Purchase and Sales Agreements
- Enforcement of Real Estate Contracts
In order for a real estate contract to be enforceable, Florida law requires that the contract be in writing as well as signed by the party to be charged. For example, a buyer seeking to enforce a real estate contract against a seller of property must have a written contract signed by that seller. Under limited circumstances, an oral contract for the purchase and sale of property may be enforceable upon a clear showing that (1) the buyer has paid all or part of the consideration for the property, (2) the buyer has possession, (3) valuable and permanent improvements have been made by the buyer and (4) facts exist which would make the transaction a fraud on the buyer if the contract is not enforced.
- Remedies Available for Breach
Assuming that the real estate contract is enforceable, Florida law provides a buyer with different legal and equitable remedies. The buyer may sue the seller for damages incurred as a result of the breach of contract or, alternatively, may seek the remedy of specific performance. In an action for specific performance, the buyer is asking the court to make the seller specifically perform its contractual obligations to sell the buyer the property.
On the flip side, a seller has two alternative remedies available when there is no controlling liquidated damages provision. The seller may either retain the property and sue for damages (which is the difference between the contracted purchase price and the fair market value of the property at the time of breach, less any money already paid by the buyer) or, in appropriate circumstances, sue to compel specific performance by transferring the property and recovering the purchase price plus any incidental damages. Usually, the seller does not seek specific performance since the buyer’s breach usually relates to the buyer’s financial instability. Accordingly, while the court can order the buyer to purchase the property, if the buyer does not have the money to pay the seller, this particular remedy is without teeth.
What about a liquidated damage provision in the real estate contract? As can be imagined, if one of the parties breaches the real estate contract, there is no way of knowing what the actual damage would be as there are too many variables at play. For instance, if the buyer decides after entering the contract that he does not want to purchase the property after all, the seller may have to attempt to put the house back on the market. Maybe the house sells immediately but then again, the market may have gone soft and perhaps it take another year to sell the house again. So, when entering into the real estate contract, the parties may attempt to approximate the damage that would be suffered upon a breach and thus, limit their respective remedies and potential exposure to liability. A liquidated damage provision is a stipulation in advance as to an amount to be paid or retained as liquidated damages in the event a breach of the contract occurs. Not only must the liquidated sum be reasonable, but the actual damages at the time of contracting must be uncertain. Moreover, if the liquidated provision is determined to be more of a penalty as opposed to a fair approximation of the damages to be incurred, the courts will not enforce the liquidated damage provision.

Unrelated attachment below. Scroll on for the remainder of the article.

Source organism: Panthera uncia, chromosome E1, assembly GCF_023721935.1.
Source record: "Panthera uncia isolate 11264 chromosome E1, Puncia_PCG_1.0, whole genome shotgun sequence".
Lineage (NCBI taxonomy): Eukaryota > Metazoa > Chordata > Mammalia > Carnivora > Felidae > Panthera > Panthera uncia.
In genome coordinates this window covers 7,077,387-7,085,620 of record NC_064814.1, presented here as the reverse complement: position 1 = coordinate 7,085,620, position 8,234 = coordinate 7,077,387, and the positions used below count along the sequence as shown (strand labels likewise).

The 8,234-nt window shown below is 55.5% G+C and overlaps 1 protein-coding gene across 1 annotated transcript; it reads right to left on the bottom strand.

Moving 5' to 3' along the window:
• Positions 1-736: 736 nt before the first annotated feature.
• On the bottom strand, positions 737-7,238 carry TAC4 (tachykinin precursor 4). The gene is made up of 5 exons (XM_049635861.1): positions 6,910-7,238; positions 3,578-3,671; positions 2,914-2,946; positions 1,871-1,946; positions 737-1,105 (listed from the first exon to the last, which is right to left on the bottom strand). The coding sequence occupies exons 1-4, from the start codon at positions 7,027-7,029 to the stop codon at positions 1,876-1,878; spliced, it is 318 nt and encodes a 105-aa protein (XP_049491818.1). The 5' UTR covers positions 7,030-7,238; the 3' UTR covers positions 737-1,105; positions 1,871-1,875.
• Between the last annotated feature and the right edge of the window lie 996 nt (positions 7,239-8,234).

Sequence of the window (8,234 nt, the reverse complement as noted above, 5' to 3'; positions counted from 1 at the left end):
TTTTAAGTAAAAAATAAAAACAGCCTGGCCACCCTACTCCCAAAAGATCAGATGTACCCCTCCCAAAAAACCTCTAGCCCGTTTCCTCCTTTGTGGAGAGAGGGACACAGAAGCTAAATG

The liquidated damage provision will also not be enforceable if it gives the seller the choice of keeping the buyer’s deposit or suing for damages. Such a provision penalizes the buyer since it exposes the buyer to damages in excess of the liquidated amount should the seller choose to pursue this remedy. Likewise, a liquidated damages provision that limits a buyer’s remedy to a return of the security deposit, while at the same time providing the seller with a choice of remedies, is also unenforceable.
- Residential Seller’s Duty to Disclose
Florida law requires that where the seller of a residential home (or his/her real estate broker) knows of facts materially affecting the value of the property which are not readily observable and are not known to the buyer, the seller or the broker is under a duty to disclose them to the buyer. This duty is equally applicable to all forms of real property, new and used.
Many people believe that an “as-is” provision or addendum to a contract relieves them of the duty to disclose material facts affecting the value of the property. That is not the case. The disclosure requirements cannot be contracted away by the simple use of an “as-is” provision in the contract.
- Obligations of Residential Buyer to Discover Defects
Although the seller has a obligation to disclose known material facts affecting the value of the property, the buyer is required to take reasonable steps to discover ascertainable material facts relating the property. Thus, if the material facts affecting the value of the property could have reasonably been discovered by the buyer, then the buyer may not be entitled to sue the seller for non-disclosure.
- Commercial Property
The disclosure duty imposed upon a seller of residential property does not apply in the commercial context. Thus, where a seller of commercial property makes no representations about the property, the buyer is on his/her own. However, if the seller makes any affirmative misrepresentations or engages in active concealment, then that seller may be liable to the buyer.